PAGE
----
The Language of Genetics: An Introduction is the seventh title published in the Templeton Science and Religion Series, in which scientists from a wide range of fields distill their experience and knowledge into brief tours of their respective specialties. In this volume, Dr. Denis R. Alexander offers readers a basic toolkit of information, explanations, and ideas that can help us grasp something of the fascination and the challenge of the language of genetics.
Alexander surveys the big picture, covering such topics as the birth of the field; DNA: what it is, how it works, and how it was discovered; our genetic history; the role of genes in diseases, epigenetics, and genetic engineering. The book assumes the reader has little scientific background, least of all in genetics, and approaches these issues in a very accessible way, free of specialized or overly technical jargon. In the last chapter, Dr. Alexander explores some of the big questions raised by genetics: what are its implications for notions of human value and uniqueness? Is evolution consistent with religious belief? If we believe in a God of love, then how come the evolutionary process, utterly dependent upon the language of genetics, is so wasteful and involves so much pain and suffering? How far should we go in manipulating the human genome? Does genetics subvert the idea that life has some ultimate meaning and purpose?
Genetics is a rapidly advancing field; it seems new discoveries make headlines every other week. The Language of Genetics is intended to give the general reader the knowledge he or she needs to assess and understand the next big story in genetics.Back to Tabs
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From Mendel’s experiments with peas to the sequencing of the human genome, from disease to personality Denis Alexander engages the reader in a fascinating tour of the science of genetics. From his wide experience and broad knowledge Denis describes the science in a way that is accessible to the general reader. He then asks what this tells us about our human identity, responsibility, purpose, and free will, and concludes that scientific and religious explanations are complementary descriptions of who we are and what makes us tick.
– Keith R. Fox, Professor of Biochemistry, University of Southampton Chairman, Christians in Science
Genetics is rightly perceived as a complex, difficult, and rapidly advancing discipline. But it is a fundamental subject if we seek to understand ourselves, as well as modern medicine, agriculture, where we come from, and how human behavior is modulated. The Language of Genetics is informative, fully up-to-date, and eminently readable. Read it, you’ll enjoy it!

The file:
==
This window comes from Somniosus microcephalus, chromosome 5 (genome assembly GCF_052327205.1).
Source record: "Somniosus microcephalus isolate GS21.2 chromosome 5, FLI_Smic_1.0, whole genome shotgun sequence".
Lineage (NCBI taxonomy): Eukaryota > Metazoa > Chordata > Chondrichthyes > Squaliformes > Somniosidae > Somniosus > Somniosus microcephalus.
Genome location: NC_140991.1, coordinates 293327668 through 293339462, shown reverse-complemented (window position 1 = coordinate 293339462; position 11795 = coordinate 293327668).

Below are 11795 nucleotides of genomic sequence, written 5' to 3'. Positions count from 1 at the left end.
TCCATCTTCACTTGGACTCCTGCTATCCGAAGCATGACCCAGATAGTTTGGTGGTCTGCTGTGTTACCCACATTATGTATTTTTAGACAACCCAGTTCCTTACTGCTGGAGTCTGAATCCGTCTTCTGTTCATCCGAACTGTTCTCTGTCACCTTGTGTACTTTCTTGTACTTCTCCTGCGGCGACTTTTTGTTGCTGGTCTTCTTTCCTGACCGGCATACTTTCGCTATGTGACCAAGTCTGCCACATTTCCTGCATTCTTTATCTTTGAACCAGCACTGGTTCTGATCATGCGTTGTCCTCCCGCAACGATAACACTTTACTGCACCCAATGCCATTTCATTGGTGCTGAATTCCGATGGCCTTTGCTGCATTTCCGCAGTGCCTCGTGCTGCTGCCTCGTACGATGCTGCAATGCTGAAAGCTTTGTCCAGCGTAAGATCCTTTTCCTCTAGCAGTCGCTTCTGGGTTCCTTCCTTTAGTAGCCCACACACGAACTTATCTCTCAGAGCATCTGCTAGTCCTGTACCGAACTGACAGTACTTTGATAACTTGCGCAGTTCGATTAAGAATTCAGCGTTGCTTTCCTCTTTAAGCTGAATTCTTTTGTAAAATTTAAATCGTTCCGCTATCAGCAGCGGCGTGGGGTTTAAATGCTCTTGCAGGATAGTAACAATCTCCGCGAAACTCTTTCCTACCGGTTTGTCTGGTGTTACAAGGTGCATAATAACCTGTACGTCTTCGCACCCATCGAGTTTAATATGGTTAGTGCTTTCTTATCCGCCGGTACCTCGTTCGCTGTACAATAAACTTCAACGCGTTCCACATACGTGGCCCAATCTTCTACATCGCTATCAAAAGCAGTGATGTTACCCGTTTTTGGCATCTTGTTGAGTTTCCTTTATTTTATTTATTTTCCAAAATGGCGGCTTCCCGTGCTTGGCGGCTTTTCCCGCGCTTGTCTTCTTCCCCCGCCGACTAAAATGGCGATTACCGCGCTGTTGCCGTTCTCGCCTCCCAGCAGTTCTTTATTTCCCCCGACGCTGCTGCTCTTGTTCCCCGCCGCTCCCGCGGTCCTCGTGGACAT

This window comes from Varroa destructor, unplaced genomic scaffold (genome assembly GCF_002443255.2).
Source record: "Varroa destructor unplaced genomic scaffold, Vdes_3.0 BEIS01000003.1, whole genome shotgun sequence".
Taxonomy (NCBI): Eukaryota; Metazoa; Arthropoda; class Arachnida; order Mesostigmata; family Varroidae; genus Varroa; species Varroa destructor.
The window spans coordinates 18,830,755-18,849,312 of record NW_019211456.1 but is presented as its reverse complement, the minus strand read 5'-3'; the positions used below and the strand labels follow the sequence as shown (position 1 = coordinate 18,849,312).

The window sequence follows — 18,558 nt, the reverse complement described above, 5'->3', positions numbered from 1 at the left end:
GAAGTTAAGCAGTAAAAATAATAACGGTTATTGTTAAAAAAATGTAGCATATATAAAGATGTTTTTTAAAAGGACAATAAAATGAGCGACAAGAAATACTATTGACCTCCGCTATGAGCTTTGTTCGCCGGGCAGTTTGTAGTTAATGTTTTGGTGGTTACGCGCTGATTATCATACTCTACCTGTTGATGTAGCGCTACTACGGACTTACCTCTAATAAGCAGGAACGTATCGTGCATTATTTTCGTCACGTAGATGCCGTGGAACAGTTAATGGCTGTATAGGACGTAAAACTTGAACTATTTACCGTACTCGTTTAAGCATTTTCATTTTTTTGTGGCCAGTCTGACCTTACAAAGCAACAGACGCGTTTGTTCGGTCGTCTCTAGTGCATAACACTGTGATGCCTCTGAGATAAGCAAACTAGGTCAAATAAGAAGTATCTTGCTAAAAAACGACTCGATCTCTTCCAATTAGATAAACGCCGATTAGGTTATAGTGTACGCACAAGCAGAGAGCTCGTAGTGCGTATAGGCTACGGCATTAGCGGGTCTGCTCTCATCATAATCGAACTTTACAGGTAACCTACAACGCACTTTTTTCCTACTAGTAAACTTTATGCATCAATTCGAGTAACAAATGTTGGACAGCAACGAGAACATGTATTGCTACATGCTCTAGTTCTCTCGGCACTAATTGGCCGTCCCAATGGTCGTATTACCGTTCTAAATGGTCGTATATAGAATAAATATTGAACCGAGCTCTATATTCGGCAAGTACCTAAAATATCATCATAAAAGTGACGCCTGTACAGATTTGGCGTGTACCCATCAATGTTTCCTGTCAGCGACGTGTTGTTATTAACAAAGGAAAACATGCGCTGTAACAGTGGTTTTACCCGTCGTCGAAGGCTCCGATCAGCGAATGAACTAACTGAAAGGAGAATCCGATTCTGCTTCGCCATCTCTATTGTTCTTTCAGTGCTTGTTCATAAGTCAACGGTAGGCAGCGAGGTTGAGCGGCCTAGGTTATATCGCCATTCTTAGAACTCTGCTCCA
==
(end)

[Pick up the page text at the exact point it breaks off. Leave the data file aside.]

– Francisco J. Ayala , University of California, Irvine, and author of Darwin’s Gift to Science and Religion and Am I a Monkey?
Preface / vii
Acknowledgments / xi
Chapter 1: The Birth of Genetics / 3
Chapter 2: Genes and Information Flow / 25
Chapter 3: Body Building and Genetics / 44
Chapter 4: Why and How Do Genes Vary? 65
Chapter 5: How Genes Rescued Darwinian Evolution / 88
Chapter 6: Genetics and the Evolutionary Tree of Life / 107
Chapter 7: The Genetics of Human Evolution / 133
Chapter 8: The Rainbow Diversity of Humanity / 151
Chapter 9: The Genetic Basis of Disease / 169
Chapter 10: Guarding Our Genomes: The Impact of Epigenetics / 194
Chapter 11: Genetic Engineering / 224
Chapter 12: Genetics and the Big Questions of Life / 255
Notes / 285
Index / 303Back to Tabs
Book News, Inc—Portland OR—December 2011
Alexander, a biological researcher at the Faraday Institute at St. Edmund’s College, UK, helps general readers interested in the sciences who have no scientific background understand the language of genetics. He explains the birth of the field, the structure of DNA, information flow in genes, their role in creating the body and regulating behavior, mutations, their function in the evolutionary process, speciation, human evolution, race and migrations, genetic variation and ancestry, forensic DNA, the genetic basis of disease, epigenetics, genetic engineering, and implications for ideas of human value and uniqueness.
This book is essential reading for anyone who wants to know about the study of genetics and for anyone interested in the philosophical and ethical issues raised by advances in genetics, and general questions about the compatibility of science and faith.
– Bishop David Hamid